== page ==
Album Review: The Mavericks Show Off Their Splashy, Seasoned Spirit on 'Mono'
No matter how The Mavericks have been positioned in the business -- platinum-selling 1990s country stars or recently reunited Americana-Latin mash-up -- they've presented an alternative to whatever popular sounds surround them at the moment. For starters, they developed a habit of darting from stylishly retro honky-tonk to plush pre-rock pop ballads and peppery Tejano rhythms (and country hasn't exactly flaunted a Latin influence in the many decades since the format shed the "western" half of its name).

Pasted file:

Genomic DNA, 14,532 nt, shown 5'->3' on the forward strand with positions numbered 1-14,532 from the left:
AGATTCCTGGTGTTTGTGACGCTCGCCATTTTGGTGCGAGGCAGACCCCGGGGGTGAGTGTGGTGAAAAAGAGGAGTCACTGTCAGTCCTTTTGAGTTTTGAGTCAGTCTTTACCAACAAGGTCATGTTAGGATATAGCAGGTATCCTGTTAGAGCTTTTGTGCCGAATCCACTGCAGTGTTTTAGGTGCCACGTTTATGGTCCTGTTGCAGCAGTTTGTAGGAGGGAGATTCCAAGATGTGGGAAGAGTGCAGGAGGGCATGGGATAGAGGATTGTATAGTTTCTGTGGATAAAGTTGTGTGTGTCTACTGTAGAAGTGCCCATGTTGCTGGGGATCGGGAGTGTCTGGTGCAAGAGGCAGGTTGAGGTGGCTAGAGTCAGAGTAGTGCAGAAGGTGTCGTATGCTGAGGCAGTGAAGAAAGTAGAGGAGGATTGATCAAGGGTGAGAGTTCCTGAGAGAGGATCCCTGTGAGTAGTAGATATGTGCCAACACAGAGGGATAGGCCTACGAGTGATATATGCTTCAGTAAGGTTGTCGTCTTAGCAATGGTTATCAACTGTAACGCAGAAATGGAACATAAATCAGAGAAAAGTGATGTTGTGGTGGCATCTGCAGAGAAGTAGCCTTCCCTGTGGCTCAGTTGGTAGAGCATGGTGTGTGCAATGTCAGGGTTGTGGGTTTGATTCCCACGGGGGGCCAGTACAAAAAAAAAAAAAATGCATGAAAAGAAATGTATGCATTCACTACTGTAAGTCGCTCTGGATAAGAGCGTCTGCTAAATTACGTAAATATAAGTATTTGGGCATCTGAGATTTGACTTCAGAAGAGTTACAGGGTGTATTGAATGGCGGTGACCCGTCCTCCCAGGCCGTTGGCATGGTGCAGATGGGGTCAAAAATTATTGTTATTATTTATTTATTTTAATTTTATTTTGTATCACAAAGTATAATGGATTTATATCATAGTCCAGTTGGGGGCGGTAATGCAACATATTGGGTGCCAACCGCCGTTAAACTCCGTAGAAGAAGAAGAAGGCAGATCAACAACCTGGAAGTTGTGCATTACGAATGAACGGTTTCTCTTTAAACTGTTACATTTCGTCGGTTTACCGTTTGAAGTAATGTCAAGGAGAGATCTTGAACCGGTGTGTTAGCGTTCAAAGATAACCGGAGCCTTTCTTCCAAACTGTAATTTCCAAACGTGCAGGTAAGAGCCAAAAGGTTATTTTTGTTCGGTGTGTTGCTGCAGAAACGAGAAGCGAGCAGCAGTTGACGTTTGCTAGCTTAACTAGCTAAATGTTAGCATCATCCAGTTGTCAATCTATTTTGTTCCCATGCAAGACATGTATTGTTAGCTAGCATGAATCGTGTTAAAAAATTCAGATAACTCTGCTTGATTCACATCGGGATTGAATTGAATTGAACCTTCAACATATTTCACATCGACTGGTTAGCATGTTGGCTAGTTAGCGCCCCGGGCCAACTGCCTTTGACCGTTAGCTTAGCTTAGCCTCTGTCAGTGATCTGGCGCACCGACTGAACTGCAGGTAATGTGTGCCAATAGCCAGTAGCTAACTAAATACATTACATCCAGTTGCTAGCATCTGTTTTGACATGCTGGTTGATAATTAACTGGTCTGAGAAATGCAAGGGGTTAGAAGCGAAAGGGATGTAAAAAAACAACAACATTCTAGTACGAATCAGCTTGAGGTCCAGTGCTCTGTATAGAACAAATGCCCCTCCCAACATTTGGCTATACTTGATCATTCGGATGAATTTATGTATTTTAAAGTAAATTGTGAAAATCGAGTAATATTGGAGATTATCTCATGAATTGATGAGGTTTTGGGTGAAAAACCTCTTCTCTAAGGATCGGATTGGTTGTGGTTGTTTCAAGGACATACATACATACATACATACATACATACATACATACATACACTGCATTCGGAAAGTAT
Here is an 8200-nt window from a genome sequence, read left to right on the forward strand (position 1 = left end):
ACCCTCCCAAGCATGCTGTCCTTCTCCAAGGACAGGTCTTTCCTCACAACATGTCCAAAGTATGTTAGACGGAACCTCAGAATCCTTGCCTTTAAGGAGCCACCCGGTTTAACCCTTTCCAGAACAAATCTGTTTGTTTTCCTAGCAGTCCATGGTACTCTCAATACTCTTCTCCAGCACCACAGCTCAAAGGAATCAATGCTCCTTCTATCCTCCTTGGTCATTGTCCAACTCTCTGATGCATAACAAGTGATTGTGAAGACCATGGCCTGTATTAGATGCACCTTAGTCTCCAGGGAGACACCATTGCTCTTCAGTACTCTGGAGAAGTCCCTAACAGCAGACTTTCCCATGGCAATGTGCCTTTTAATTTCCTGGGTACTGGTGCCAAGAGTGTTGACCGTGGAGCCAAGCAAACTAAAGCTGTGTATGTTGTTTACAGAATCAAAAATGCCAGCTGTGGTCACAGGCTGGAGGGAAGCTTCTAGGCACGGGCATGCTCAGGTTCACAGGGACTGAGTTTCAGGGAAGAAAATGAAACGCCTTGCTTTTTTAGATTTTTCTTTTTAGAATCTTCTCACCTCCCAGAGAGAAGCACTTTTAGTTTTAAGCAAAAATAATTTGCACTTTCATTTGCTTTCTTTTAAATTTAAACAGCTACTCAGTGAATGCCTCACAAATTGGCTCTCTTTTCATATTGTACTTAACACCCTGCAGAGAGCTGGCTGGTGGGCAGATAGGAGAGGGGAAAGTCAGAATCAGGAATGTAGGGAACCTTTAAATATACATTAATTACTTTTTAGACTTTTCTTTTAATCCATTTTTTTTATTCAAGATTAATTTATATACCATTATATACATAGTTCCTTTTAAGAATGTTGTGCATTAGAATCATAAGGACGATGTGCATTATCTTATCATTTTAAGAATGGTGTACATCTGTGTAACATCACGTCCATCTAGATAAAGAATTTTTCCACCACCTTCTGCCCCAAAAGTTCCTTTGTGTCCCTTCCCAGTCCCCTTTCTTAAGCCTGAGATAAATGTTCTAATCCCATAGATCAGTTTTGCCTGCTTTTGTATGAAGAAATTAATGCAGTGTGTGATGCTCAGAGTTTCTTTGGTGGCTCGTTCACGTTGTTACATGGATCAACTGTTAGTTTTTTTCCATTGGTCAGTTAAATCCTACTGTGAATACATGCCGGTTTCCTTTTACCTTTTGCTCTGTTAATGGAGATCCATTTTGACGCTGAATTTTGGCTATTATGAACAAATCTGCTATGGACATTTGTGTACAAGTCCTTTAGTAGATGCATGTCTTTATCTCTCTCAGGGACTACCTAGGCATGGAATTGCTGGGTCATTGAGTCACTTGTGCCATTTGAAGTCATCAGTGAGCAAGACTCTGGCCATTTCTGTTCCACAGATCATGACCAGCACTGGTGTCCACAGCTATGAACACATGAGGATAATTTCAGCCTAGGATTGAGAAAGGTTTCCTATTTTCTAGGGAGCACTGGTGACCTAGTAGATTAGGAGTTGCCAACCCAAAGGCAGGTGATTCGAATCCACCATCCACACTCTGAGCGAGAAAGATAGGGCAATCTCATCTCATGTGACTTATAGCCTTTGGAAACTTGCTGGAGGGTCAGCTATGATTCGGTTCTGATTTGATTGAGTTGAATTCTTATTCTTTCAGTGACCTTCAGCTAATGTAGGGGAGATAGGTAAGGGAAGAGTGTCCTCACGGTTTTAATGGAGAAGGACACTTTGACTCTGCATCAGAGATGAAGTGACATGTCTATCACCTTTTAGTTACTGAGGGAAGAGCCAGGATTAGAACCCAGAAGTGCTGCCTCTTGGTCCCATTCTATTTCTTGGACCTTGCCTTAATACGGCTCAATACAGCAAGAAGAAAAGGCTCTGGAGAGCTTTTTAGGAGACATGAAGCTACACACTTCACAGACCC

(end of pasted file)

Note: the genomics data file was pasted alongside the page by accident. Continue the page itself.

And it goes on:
After what turned out to be a decade-long hiatus, The Mavericks regrouped with an altered lineup --including singing/songwriting frontman Raul Malo, founding drummer Paul Deakin and longtime guitarist Eddie Perez -- and cut last January's sprawling, red-blooded comeback album In Time. Thirteen months later, they've followed with Mono, like its predecessor, co-produced by Malo and Niko Bolas. Now that the novelty of the band being back in action has worn off, what's left is the splashy, seasoned spirit of new-millennium Mavericks. Deceptively simple songs of lust and chivalry get a vigorously swinging, guitar-heavy but horn-heated attack. They veer from big-band salsa ("All Night Long") to frisky, danceable Latin rock ("What You Do to Me"), swaggering, shuffling R&B ("Do You Want Me To") and more mellow pop flavors, closer to Neil Diamond, really, than country. Malo's grand tenor and dynamic range take the tracks to even greater expressive extremes, whether lavish tenderness, breezy flirtation or the roaring intensity of a Latin pop superstar. It's big, bold and still stands out next to anything coming from Nashville.